The new hire came highly recommended.
His college transcripts proved that he was a good student. Professors liked him, former employers lauded him and he seemed to know his stuff.
You brought him aboard, of course, but you’re not sure he’ll work out and you can’t quite put your finger on why. There was just … something, and you wish now you’d listened to your gut. Read “The Tell,” by Matthew Hertenstein, though, and you’ll see how your inner voice can be wrong, too.
For most of your working life, you’ve been told that you have just a few seconds to make a first impression. You know it’s true because you, too, make snap decisions about the people you meet — but you may also remember times when you’ve been wrong.
Our brains, says Hertenstein, “predict, both consciously and unconsciously, what’s going to transpire before events unfold.” We are “sophisticated statistical whizzes” and are barely aware of it.
The error comes in our propensity toward decision-and-prediction-making “biases of the mind.” We also forget that “predictions are probabilistic” and can go awry (it happens more often than we’d like to think in court cases). And yet, we truly can determine a lot about someone just by watching.
We can, for instance, get a good idea of how a child is being raised by observing his interactions with others. We quickly size up strangers for mate potential (whether we need a mate or not), and we put a lot of stock in the width of their faces (men) and their hips (women). On that note, we’re attracted to facial symmetry and “baby faces.” We can instantly perceive someone who is our social equal and, with a surprising degree of accuracy, we can also determine their intelligence, their honesty and whether or not we want to do business with them.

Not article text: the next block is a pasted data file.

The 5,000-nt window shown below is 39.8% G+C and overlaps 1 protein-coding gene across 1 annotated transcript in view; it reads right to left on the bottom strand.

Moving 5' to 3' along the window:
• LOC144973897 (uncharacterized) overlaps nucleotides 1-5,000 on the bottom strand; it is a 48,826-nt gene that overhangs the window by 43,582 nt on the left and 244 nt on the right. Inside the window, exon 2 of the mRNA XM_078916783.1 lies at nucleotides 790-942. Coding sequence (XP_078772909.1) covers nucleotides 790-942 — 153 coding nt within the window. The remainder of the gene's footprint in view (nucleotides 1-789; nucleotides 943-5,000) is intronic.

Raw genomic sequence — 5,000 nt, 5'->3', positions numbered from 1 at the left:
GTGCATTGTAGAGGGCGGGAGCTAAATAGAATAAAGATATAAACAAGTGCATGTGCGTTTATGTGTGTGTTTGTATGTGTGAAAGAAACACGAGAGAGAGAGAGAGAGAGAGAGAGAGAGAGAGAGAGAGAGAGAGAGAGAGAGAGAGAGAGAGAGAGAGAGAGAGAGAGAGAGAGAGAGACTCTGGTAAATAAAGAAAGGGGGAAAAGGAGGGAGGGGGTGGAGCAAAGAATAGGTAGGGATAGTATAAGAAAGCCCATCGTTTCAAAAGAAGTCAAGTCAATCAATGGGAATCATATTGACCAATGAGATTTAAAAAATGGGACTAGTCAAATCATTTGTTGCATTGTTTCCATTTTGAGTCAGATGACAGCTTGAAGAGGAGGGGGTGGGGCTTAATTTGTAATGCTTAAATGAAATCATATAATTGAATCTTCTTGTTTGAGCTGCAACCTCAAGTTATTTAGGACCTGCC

This all happens often within seconds. The foil comes because we are “dismal lie detectors” and often misread mixed or unclear signals, since supposed “telltale signs of dishonesty” are, in truth, “merely clues.” Instead of relying on a gut feeling, which sometimes lacks in accuracy, we need to “ask more questions” — or, if all else fails, ask a child. Research shows that younger kids were up to 90 percent accurate in predicting the winner of the 2008 election.
Though it does sometimes descend into laboratory-worthy academia, “The Tell” is, overall, an enjoyable, informative book to read.
Obviously fascinated with the topic, Hertenstein lends that enthusiasm to this book quite well, making us excited to take people-watching (and hiring) to another level. We learn why we’re inexplicably drawn to some people more than others, how we can predict the outcomes of marriages and sales, how we make friends and fall in love and how we can be better teachers, parents and co-workers.
In his introduction, Hertenstein warns that this is not a self-help book, and he often urges caution for snap judgments. Here, you’ll learn why. If you’ve ever sized up a situation quickly and felt small about it later, “The Tell” is highly recommended.
‘The Tell: The Little Clues That Reveal Big Truths about Who We Are’
By Matthew Hertenstein
Basic Books $26.99 268 pages